Dave Grohl. The man is just so passionate about music and being the most honest and dedicated musician you can be. I learned to play the color and the shape from front to back and that man helped create who I am. I have watched his SXSW speech multiple times, it fires me up to keep going.
When it comes to the music trends…
we just create and don’t pay attention to trends. I feel that if your chasing trends your always going to be 1 step behind them. Trends are fickle and they change even faster now that so much music is available instantly via Spotify or Tidal. We do watch how other bands share their music though. You have to learn and learn quickly nowadays if you ever have a chance.
I am most afraid of…
Not trying and never knowing what could have been. It’s always been my biggest fear, It’s not easy having life goals that have very little chance for success nowadays but I can’t die forever wondering “what if?”
Elliot is our resident recording genius. He has recorded all our songs in his home studio and they sound amazing. We had this EP mixed by Colby Wedgeworth but he was very happy with the mixes Elliot sent him and didn’t change much. We couldn’t survive without Elliot. Our video is done with Raul Gonzo, it’s amazing to watch him work and see how he uses his community and friends to craft his videos. He makes so much out of thin air its crazy.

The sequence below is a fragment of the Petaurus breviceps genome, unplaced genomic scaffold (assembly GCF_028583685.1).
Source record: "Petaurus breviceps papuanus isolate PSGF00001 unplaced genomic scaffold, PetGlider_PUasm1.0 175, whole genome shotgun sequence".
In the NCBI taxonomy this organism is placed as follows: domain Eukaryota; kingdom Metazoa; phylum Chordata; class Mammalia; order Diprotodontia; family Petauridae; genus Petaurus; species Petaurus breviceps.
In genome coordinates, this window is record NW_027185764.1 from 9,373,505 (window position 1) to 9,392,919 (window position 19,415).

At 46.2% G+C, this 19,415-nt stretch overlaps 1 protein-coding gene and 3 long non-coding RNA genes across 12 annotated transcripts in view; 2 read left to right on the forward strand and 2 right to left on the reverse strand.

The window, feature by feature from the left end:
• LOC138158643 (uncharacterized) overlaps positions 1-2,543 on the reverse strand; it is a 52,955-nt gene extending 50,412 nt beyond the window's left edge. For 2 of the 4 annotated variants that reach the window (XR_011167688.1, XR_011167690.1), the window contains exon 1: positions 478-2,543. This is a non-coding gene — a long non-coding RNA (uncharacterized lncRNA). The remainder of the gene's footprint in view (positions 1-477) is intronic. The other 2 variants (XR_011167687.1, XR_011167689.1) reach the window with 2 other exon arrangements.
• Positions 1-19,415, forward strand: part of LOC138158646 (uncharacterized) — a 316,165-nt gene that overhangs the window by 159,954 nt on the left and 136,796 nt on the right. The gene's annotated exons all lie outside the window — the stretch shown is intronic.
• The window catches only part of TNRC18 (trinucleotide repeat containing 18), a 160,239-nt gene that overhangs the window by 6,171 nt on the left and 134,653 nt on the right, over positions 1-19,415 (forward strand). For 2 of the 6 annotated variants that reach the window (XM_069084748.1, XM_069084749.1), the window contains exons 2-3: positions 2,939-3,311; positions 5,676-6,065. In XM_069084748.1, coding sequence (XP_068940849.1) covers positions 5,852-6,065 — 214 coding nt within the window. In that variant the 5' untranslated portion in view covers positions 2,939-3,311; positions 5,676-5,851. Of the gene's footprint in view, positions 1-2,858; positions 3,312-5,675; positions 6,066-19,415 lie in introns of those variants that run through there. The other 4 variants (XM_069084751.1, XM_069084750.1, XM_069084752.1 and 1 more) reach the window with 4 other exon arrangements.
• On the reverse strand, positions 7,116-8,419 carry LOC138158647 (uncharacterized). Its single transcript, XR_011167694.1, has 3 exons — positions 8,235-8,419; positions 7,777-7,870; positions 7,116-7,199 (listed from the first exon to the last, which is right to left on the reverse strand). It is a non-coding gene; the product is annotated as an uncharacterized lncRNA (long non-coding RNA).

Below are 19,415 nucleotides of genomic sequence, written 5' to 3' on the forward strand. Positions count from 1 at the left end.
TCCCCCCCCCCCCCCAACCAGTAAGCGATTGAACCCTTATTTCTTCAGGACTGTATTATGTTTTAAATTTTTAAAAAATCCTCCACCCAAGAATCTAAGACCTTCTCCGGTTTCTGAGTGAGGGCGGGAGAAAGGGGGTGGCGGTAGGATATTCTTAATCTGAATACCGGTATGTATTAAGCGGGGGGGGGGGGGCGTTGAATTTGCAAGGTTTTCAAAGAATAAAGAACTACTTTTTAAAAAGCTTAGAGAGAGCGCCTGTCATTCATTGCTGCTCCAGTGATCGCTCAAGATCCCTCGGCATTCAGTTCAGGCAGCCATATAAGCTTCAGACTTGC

I continue to challenge myself by…
Always listening to music outside of my own genre, I almost never listen to similar bands. Right now Hip Hop has been a huge influence to me and how I craft my guitar parts. There’s something so beautiful in repeating a simple melody over and over.
Being able to support myself off of what I love. Simple as that
Josh Doty – lead vocals Jesse Mancillas – lead guitar
Austen Butler – drums Elliot Polokoff – guitar, producer
Cemetery Sun finds its center around the idea of overcoming life’s self-imposed obstacles, learning to love what surrounds them and ultimately discovering who they are and how to pave the way for others.
Things you should know…..
Their sound is a mash up of Alt-rock, pop and a good dose of hip-hop beats. Many of their guitar leads are influenced by Dr. Dre with the vocal melodies inspired by Ellie Goulding and Chester Bennington (Linkin Park).
Experiencing the band live is a must. They’re based in Sacramento,CA
They have an album’s worth of material that they wrote recorded and produced themselves in Elliot’s parent’s garage. Plans are to release an EP this fall.
When not performing, rehearsing or working out new material, Austen and Josh play beer pong tournaments together for extra money. Josh likes to cook Asian and Italian dishes. Austen writes short stories “about God knows what”, he says. Jesse defines himself as a vegan-animal rights atheist. Elliot prefers breakfast over any other meal and he can be found many late nights hanging out “getting weird” at Karaoke bars (don’t ask).
Their debut single, “(Hard Drugs) Fake Love” is already getting serious attention online and as well with traditional media. The song defines the façades you witness going out—jaded people, lost in feelings of lust, selfishness, or vice-related highs. It’s a constant reminder of how easy it is to find yourself alone in that scene; where you can quickly forget who your real friends are and what truly makes you happy.” – Josh